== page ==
So, on July 1st, 30 or so people carted our lawn chairs, guitars, and blankets to the garden and shared together in worship.

There is no doubt that the theme of the day was global friendship. From focusing on the impact Gandhi’s practice of non-violent resistance had on MLK, Jr.’s work, to hearing words of wisdom from India-born, long-time presbytery colleague Rev. Oommen Thomas, to receiving a word of welcome and witness from St. Petersburg, RU seminarian Vladimir Tatarnikov, we discovered just how much we need to establish friendships across borders in order for us to be true peacemakers.

Indeed, the friendships were wide on this day. One person attended the service because she read about it in the last issue of our church newsletter; another brought a friend after she visited the church earlier in the month and read about the service in the bulletin; and, yet another, brought his family after learning about the service while visiting the garden that morning as preparations were being made. Truly the Holy Spirit blessed us, and we give thanks to God for such blessed moments.At Worship

In the month since the service, I’ve had the privilege to share this story with friends and family in many places. But recently, I learned that the story had been shared with one of the co-creators of the garden. After a couple of shared emails, he asked me if he could post my thoughts on a blog he writes focusing for the International Community Council: focusing on India.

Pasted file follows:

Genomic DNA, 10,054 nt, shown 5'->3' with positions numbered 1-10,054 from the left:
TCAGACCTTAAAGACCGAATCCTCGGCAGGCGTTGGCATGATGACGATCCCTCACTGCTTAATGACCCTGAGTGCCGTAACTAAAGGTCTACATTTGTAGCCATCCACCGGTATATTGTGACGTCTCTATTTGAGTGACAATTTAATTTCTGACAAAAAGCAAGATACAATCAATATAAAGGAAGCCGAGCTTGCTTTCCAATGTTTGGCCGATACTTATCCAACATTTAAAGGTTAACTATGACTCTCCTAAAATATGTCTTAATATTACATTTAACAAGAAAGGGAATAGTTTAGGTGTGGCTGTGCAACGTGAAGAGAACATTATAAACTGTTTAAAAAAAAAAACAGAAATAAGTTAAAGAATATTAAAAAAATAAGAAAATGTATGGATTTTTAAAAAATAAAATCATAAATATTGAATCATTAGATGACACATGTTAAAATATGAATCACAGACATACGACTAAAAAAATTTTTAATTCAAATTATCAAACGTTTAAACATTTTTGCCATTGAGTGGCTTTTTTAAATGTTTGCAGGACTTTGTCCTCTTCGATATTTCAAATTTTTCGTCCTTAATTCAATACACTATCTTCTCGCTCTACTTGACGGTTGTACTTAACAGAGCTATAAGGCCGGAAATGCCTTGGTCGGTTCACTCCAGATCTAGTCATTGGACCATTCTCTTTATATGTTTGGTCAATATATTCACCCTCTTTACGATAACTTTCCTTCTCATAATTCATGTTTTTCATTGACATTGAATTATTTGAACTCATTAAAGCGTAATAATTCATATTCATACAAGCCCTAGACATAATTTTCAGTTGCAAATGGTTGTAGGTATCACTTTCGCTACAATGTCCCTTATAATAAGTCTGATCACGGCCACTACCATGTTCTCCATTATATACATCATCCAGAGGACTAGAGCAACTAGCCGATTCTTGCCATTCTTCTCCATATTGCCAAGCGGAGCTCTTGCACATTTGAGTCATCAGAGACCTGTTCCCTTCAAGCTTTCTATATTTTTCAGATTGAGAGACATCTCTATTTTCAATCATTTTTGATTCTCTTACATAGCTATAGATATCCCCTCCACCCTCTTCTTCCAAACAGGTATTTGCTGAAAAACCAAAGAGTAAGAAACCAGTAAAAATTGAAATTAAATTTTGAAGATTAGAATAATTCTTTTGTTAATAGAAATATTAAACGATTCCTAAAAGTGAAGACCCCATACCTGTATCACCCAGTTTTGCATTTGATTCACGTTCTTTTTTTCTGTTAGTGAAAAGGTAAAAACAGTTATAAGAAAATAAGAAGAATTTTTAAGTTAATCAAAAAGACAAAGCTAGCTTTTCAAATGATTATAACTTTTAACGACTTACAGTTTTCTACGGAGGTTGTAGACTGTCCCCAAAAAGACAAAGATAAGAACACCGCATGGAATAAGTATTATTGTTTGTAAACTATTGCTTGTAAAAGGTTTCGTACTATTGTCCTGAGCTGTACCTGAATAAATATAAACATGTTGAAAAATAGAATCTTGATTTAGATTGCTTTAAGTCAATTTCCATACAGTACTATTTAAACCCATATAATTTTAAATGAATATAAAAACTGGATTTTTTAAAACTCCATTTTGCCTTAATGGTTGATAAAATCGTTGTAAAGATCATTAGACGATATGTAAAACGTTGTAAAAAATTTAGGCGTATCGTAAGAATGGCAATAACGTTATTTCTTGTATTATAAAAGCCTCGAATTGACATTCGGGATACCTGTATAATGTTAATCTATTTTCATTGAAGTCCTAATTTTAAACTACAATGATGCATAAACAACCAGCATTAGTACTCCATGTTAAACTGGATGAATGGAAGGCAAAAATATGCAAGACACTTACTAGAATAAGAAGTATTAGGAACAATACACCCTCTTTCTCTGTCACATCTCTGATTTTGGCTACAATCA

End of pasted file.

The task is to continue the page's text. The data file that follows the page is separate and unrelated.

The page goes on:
The whole experience continues to grow and unfold blessing upon blessing. I wonder where our worship will travel next???

A Punch in the Stomach

A couple days ago, we celebrated the 3rd birthday of the son of one of our favorite couples. One of the boy’s passions is Thomas the Tank Engine. While there wasn’t thomas.jpg necessarily a heavy thematic element to the party, it was clear that things having to do with trains would be the focus. The cake was a homemade, brightly-colored succession of train cars. Wooden train tracks were dumped on the floor for children (and a few adults) to build and play.

One of the guests even dressed the part: in overalls and an engineer’s cap. At one point in our conversation, the engineer-dressed friend, who grew up in Germany, informed us that the translation for train engineer in German is: Lokomotive Führer. “Führer, huh?” I asked casually. “Yes,” she responded, “it means ‘leader’.” Reflexively, I half-heartedly raised my hand and said, “Heil.”

Before I even had a chance to chuckle at my wit, or lower my hand, my friend gave me a purposeful punch in the gut. All I could manage was an “Oooo” as I realized what she’d done. Nothing more was said, just a look at one another, we were square. It didn’t take long to settle into my consciousness just what I had done trying to be funny.

This was yet another reminder of how you can go through this life thinking you are becoming enlightened, and sensitive to cultures other than your own. And in one moment you wind up with not only your foot in your mouth, but an appropriately placed fist in the stomach.